doctor and woman looking at brain scan

Epilepsy surgery is major neurosurgery. Some risk is associated with it and there is some mild discomfort afterward. The recovery period varies for each individual. The hospital stay also varies, depending on the specific procedure performed. Most people can resume normal activities 2 to 8 weeks after the operation.

What should a person and their family expect from epilepsy surgery?

It is critical for the patient and family to have realistic expectations of the results of the surgery. Here are a few things to consider.

  • After surgery, some patients become completely seizure-free and some have no improvement at all.
  • Many people fall between these extremes, having fewer seizures or seizures that are less intense. 
  • Some people may be able to lower or simplify their medicines if seizure control improves. People who become seizure free after surgery may be able to come off medications if they are seizure free for a number of years.  
  • After a person has been thoroughly evaluated for surgery, the likelihood of seizure freedom and potential risks can be explained to the patient and family more specifically. 

What else should a person with seizures and their family be aware of?

Strange as it may seem, becoming seizure-free after epilepsy surgery can be stressful and may require a major adjustment.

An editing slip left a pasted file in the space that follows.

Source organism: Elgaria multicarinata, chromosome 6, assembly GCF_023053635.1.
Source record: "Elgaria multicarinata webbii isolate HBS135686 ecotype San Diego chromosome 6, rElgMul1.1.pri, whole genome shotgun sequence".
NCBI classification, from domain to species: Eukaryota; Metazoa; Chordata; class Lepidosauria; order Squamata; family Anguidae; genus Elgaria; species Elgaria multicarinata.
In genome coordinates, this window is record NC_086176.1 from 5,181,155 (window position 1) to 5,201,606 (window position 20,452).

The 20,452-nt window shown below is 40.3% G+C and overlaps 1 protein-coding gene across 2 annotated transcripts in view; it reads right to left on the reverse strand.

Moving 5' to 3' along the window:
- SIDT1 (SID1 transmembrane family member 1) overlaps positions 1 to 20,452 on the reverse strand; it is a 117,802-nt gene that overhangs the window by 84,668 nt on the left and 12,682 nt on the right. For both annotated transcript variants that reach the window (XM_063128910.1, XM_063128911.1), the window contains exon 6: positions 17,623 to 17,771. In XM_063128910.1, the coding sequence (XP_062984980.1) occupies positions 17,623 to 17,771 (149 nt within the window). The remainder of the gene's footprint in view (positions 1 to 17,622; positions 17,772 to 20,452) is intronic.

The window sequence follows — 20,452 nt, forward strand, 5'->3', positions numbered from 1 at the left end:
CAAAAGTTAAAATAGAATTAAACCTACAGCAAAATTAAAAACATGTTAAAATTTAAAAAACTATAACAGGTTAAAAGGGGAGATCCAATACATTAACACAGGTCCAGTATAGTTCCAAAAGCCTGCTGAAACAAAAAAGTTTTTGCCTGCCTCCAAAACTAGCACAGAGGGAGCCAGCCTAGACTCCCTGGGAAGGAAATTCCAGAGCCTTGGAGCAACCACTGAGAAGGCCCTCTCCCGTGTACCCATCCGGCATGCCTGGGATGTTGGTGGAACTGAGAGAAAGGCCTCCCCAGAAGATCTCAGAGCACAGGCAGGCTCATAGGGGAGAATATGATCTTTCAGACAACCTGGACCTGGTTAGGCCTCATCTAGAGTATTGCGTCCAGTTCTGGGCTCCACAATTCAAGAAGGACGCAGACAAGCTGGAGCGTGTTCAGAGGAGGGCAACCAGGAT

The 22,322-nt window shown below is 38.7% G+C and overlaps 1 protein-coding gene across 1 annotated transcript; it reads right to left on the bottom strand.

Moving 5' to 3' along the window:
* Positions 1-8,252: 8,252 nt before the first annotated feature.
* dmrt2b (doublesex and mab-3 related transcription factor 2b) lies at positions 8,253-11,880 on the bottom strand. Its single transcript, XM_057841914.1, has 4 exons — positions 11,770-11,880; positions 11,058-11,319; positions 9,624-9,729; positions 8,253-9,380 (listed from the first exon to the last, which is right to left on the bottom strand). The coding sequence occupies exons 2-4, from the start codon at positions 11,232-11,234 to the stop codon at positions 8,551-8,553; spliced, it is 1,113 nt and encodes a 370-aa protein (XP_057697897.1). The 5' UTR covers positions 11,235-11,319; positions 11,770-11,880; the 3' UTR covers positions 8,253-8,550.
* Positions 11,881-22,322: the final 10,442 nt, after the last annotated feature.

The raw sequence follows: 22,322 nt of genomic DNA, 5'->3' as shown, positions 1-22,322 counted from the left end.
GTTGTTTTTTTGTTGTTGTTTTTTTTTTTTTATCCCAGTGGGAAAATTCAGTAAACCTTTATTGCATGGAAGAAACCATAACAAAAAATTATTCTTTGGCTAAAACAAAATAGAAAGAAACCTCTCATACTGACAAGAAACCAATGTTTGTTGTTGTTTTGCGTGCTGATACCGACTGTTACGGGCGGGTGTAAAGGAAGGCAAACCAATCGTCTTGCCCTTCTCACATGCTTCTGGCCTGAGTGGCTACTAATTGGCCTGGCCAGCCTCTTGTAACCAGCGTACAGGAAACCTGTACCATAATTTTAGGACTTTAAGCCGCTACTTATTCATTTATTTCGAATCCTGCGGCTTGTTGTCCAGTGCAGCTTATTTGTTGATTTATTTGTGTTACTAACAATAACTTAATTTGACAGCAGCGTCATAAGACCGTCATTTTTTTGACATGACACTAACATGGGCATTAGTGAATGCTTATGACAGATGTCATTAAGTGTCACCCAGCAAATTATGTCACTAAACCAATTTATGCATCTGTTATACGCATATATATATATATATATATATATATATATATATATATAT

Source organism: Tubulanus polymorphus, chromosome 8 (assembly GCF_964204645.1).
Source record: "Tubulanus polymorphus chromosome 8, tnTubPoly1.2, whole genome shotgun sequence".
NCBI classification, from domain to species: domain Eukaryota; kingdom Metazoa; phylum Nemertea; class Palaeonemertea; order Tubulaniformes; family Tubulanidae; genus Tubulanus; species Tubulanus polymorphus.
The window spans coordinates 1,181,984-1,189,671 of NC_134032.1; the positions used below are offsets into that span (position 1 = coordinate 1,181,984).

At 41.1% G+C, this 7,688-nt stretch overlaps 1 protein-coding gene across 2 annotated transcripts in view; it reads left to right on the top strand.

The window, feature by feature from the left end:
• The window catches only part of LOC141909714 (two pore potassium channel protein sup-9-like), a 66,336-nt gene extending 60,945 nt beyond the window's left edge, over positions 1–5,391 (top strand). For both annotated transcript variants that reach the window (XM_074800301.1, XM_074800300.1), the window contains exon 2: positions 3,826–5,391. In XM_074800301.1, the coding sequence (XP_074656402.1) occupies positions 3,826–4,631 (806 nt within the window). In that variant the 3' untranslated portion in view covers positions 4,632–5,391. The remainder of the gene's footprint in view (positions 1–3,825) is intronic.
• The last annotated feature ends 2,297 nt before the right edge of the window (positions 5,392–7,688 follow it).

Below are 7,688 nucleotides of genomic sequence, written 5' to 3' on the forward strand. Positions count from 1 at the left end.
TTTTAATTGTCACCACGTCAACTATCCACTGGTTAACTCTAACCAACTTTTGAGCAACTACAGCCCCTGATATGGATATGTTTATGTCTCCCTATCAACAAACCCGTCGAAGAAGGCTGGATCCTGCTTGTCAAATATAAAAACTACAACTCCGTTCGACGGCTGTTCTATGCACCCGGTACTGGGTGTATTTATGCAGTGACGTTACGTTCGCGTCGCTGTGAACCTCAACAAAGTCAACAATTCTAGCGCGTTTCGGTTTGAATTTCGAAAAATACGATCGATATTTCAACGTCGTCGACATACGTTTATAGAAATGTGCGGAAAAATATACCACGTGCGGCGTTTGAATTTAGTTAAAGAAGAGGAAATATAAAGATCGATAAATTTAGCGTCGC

• Seizure control may create greater pressure to be employed or to assume other responsibilities.
  • It also may change relationships and other people's expectations.
  • Some people feel depressed about these changes and they may need a great deal of support during the adjustment period.
  • One of the biggest stresses after epilepsy surgery is the occurrence of a seizure in someone who has been free of seizures for a while. The return of seizures can be psychologically devastating, but it does not mean that surgery has failed.
    • Often there may be other seizure triggers, such as missing a dose of medicine, a drop in drug levels, alcohol use, a serious illness or infection, or excessive sleep deprivation or stress. Addressing potential trigger(s) can help the person regain seizure control. 
    • Sometimes medication adjustments may be helpful in controlling seizures again. 
    • It's important not to give up if seizures recur. It does mean that people need to continue medications and pay attention to their lifestyle and other factors that can affect their risk for seizures.
Authored by: Howard L. Weiner, MD | Joseph I. Sirven, MD
Reviewed by: Joseph I. Sirven, MD | Patricia O. Shafer, RN, MN on 8/2013
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